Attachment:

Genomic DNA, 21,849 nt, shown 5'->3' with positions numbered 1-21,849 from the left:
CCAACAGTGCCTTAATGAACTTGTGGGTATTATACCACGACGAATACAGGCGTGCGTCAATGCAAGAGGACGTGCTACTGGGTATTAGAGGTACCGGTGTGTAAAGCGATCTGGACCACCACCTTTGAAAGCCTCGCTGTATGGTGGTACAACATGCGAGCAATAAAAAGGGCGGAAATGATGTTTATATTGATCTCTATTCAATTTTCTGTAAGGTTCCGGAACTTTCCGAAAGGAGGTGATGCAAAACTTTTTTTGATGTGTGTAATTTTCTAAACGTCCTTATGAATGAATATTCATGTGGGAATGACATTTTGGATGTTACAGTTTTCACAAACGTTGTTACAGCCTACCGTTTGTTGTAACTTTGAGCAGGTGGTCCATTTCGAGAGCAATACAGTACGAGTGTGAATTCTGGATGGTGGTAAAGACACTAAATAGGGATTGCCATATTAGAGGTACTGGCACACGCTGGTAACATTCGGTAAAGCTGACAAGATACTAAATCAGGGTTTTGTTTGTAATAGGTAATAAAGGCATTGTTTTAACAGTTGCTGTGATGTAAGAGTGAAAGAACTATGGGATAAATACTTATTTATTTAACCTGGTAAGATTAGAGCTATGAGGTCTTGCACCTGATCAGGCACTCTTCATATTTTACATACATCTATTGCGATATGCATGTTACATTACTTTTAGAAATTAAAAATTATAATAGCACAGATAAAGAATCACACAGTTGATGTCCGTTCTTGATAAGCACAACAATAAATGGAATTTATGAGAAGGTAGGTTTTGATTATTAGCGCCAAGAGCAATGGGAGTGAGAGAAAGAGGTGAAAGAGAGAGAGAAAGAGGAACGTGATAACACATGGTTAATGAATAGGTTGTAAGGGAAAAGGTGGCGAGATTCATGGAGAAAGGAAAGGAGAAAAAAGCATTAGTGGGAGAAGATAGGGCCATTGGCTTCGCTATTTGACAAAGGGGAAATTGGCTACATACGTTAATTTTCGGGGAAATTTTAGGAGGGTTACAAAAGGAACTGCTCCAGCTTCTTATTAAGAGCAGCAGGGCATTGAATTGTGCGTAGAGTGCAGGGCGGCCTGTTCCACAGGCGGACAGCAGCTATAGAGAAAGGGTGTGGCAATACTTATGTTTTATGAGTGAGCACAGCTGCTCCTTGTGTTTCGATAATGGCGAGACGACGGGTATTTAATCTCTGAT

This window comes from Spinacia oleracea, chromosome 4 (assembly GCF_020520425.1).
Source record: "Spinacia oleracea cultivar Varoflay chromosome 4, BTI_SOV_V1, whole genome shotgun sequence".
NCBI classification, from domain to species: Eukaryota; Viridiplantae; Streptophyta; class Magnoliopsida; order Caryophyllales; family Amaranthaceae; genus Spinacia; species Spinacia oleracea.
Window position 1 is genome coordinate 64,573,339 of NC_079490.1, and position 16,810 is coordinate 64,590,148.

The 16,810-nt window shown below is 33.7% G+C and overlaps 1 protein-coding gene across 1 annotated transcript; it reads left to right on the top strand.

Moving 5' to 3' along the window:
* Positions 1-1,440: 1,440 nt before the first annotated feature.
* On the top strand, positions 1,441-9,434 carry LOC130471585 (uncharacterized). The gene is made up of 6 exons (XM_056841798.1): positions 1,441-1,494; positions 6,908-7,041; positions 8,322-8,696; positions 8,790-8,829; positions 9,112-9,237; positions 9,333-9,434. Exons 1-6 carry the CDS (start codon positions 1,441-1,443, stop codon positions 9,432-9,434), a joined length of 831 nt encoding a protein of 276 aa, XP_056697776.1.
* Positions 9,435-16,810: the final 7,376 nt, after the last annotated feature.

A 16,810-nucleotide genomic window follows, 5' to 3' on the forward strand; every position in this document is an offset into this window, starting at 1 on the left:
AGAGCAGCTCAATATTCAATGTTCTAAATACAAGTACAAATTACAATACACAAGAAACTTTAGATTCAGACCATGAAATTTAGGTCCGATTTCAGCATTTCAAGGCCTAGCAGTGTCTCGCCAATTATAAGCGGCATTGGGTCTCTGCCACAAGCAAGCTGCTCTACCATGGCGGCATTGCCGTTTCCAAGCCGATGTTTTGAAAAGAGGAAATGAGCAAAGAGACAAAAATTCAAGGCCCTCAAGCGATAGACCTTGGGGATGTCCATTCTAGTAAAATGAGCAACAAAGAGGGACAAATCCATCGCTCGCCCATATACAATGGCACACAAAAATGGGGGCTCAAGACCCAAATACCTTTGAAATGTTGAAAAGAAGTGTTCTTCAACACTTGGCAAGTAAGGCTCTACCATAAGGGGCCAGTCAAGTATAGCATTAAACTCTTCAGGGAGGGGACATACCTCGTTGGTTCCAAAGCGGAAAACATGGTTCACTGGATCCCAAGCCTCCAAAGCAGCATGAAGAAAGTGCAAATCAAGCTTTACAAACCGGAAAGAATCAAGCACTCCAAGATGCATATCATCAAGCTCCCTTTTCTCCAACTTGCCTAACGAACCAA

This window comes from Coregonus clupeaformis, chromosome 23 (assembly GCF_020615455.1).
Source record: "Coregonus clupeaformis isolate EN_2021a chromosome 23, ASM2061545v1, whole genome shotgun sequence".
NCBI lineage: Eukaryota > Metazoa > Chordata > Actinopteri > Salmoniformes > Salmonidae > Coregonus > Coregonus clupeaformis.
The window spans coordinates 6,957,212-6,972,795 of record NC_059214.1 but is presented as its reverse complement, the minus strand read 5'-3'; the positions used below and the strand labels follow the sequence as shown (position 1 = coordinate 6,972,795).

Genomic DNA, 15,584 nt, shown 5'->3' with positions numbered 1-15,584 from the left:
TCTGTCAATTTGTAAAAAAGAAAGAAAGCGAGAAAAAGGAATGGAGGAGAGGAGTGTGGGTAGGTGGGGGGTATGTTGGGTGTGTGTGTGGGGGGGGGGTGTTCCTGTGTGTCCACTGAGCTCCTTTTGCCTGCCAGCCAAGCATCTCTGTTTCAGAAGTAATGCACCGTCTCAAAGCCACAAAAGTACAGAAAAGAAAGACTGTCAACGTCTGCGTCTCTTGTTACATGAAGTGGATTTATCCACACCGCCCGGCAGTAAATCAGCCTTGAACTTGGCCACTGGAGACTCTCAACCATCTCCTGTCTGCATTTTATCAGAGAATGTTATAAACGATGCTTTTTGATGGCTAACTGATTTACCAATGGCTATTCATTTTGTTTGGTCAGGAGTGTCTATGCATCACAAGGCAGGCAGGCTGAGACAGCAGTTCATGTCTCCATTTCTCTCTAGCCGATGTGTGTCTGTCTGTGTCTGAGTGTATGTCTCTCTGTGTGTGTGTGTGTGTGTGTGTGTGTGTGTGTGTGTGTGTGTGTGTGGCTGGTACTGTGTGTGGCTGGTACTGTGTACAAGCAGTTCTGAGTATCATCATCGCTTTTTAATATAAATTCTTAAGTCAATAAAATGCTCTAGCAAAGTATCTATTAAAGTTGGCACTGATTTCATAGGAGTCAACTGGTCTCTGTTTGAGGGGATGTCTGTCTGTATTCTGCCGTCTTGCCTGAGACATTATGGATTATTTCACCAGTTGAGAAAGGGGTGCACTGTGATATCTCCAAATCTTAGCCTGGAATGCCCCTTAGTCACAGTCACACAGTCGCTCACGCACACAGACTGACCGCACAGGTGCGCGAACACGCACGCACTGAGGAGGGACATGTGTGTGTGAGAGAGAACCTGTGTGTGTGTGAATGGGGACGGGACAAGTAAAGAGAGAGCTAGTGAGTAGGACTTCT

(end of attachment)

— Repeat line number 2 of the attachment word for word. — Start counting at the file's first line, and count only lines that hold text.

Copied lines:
CCAACAGTGCCTTAATGAACTTGTGGGTATTATACCACGACGAATACAGGCGTGCGTCAATGCAAGAGGACGTGCTACTGGGTATTAGAGGTACCGGTGTGTAAAGCGATCTGGACCACCACCTTTGAAAGCCTCGCTGTATGGTGGTACAACATGCGAGCAATAAAAAGGGCGGAAATGATGTTTATATTGATCTCTATTCAATTTTCTGTAAGGTTCCGGAACTTTCCGAAAGGAGGTGATGCAAAACTTTTTTTGATGTGTGTAATTTTCTAAACGTCCTTATGAATGAATATTCATGTGGGAATGACATTTTGGATGTTACAGTTTTCACAAACGTTGTTACAGCCTACCGTTTGTTGTAACTTTGAGCAGGTGGTCCATTTCGAGAGCAATACAGTACGAGTGTGAATTCTGGATGGTGGTAAAGACACTAAATAGGGATTGCCATATTAGAGGTACTGGCACACGCTGGTAACATTCGGTAAAGCTGACAAGATACTAAATCAGGGTTTTGTTTGTAATAGGTAATAAAGGCATTGTTTTAACAGTTGCTGTGATGTAAGAGTGAAAGAACTATGGGATAAATACTTATTTATTTAACCTGGTAAGATTAGAGCTATGAGGTCTTGCACCTGATCAGGCACTCTTCATATTTTACATACATCTATTGCGATATGCATGTTACATTACTTTTAGAAATTAAAAATTATAATAGCACAGATAAAGAATCACACAGTTGATGTCCGTTCTTGATAAGCACAACAATAAATGGAATTTATGAGAAGGTAGGTTTTGATTATTAGCGCCAAGAGCAATGGGAGTGAGAGAAAGAGGTGAAAGAGAGAGAGAAAGAGGAACGTGATAACACATGGTTAATGAATAGGTTGTAAGGGAAAAGGTGGCGAGATTCATGGAGAAAGGAAAGGAGAAAAAAGCATTAGTGGGAGAAGATAGGGCCATTGGCTTCGCTATTTGACAAAGGGGAAATTGGCTACATACGTTAATTTTCGGGGAAATTTTAGGAGGGTTACAAAAGGAACTGCTCCAGCTTCTTATTAAGAGCAGCAGGGCATTGAATTGTGCGTAGAGTGCAGGGCGGCCTGTTCCACAGGCGGACAGCAGCTATAGAGAAAGGGTGTGGCAATACTTATGTTTTATGAGTGAGCACAGCTGCTCCTTGTGTTTCGATAATGGCGAGACGACGGGTATTTAATCTCTGAT